by Monica Banks May 12, 2016

Everyone hears about the effects of lead poisoning, specifically with everything going on with the water supply in Flint, MI. But what does all of really mean for you? Lead is a naturally occurring metal and has been used in many manufactured products over the years. Lead poisoning can have a variety of effects including behavioral problems, learning disabilities, seizures and may even cause death in extreme cases.


Where does it come from?

Many houses built before 1978 are painted with lead based paint. Lead was added to these paints for a variety of reasons, color, to speed the drying process and increased durability. Lead based paints are also more resilient to moisture based corrosion. The problem with lead based paints is that over time, like everything except for McDonalds hamburgers, they do deteriorate. When paint crack and chips, the lead turns to dust which can them be inhaled to our lungs and get into our respiratory system. This is especially harmful for children and pregnant women, as the growing bodies absorb more.


What does it mean?

Having lead in your home isn’t the end of the world. First, evaluate where the paint is and what condition it’s in. If it is fully intact, no chips or cracks, and you don’t have small children in the home, it may be fine to leave it. However, you will be required to inform buyers or any future residents of the home. If the paint is in a high traffic or friction area that could generate dust, such as windows or drawers, it is important to keep the area clean. Dirt and dust can add to friction and cause damage to the paint. Use a wet sponge to keep these areas clear and be wary if the paint begins to show any signs of damage.

Addressing any issues as soon as they are found is crucial, prevention is the most important step in lead exposure. Flush your water outlets used for drinking water and food prep if you think there may be lead in the pipes. It is also important to keep the filter screens clear of debris. If you living in an area that has a higher concentration of lead in the soil, be sure to teach your kids to wash their hand and wipe their feet when coming in from playing outside. Also be aware of any older playground equipment that may be painted with lead based paint.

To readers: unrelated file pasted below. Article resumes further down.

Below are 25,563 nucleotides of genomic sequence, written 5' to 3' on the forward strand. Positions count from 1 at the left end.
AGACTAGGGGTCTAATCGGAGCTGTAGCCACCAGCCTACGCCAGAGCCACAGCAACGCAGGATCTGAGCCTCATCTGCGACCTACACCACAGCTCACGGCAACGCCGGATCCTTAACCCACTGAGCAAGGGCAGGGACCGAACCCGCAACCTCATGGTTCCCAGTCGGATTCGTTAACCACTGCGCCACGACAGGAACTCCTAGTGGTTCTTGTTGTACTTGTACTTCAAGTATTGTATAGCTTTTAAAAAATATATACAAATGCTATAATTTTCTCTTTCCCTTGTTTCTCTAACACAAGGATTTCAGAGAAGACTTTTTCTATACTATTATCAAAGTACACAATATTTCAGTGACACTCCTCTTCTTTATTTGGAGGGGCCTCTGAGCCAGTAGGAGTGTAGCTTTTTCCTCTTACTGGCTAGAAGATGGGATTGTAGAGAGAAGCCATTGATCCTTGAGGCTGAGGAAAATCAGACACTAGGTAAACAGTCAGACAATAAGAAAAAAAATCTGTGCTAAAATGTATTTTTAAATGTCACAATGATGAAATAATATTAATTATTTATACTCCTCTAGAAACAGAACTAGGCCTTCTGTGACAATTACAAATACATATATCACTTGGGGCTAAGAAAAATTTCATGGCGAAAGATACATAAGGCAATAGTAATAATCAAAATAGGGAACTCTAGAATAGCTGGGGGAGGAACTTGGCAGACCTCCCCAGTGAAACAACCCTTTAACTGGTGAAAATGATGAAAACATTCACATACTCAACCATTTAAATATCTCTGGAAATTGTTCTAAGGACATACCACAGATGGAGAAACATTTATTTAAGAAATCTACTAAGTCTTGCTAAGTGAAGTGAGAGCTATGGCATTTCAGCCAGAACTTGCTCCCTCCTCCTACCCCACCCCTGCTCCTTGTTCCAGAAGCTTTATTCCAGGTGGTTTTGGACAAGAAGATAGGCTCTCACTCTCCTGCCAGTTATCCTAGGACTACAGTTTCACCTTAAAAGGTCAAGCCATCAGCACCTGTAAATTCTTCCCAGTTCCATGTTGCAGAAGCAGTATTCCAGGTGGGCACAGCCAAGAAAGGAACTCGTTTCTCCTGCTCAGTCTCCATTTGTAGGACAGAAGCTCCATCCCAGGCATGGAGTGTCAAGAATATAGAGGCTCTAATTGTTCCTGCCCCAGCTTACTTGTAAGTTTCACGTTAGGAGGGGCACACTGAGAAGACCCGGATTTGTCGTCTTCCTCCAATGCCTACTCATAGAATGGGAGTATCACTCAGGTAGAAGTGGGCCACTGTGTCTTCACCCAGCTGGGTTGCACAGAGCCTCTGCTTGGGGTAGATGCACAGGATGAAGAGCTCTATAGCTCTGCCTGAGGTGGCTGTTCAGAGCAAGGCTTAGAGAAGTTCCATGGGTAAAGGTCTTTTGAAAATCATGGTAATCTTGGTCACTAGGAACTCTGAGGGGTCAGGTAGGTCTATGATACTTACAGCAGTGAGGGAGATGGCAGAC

How do I deal with this?

The first step is to call in professionals and be sure the contractor is Lead Certified. Once they have evaluated the area they can help you determine what the next step it. You may be able to enclose the area with new dry wall inside, or cover it with vinyl/aluminum outside. Another options would be encapsulation, which requires a special paint that creates a water tight seal over the leaded area. While these can both be good options, it doesn’t remove the problem and still requires you to inform any new residents or homebuyers.

To completely get rid of the lead paint, you must have a Lead Certified contractor come in and remove it. Sanding means lots of dust particles and the lead can then become airborne and get into lungs. To prevent this, Lead Certified contractors use HEPA vacuumsto filter out the particles and debris. Clean up is just as important, wet everything down to keep the dust and particles from becoming airborne.

There are many ways to deal with Lead paint in your home. While it can be fine to leave lead paint as it is, it’s important to be aware of it’s presence, especially if there are young kids in the home. When the paint begins the crack and chip, lead paint should be replaced. Lead paint is easy to test for and can be done at home, on your own. k

Monica Banks
Monica Banks

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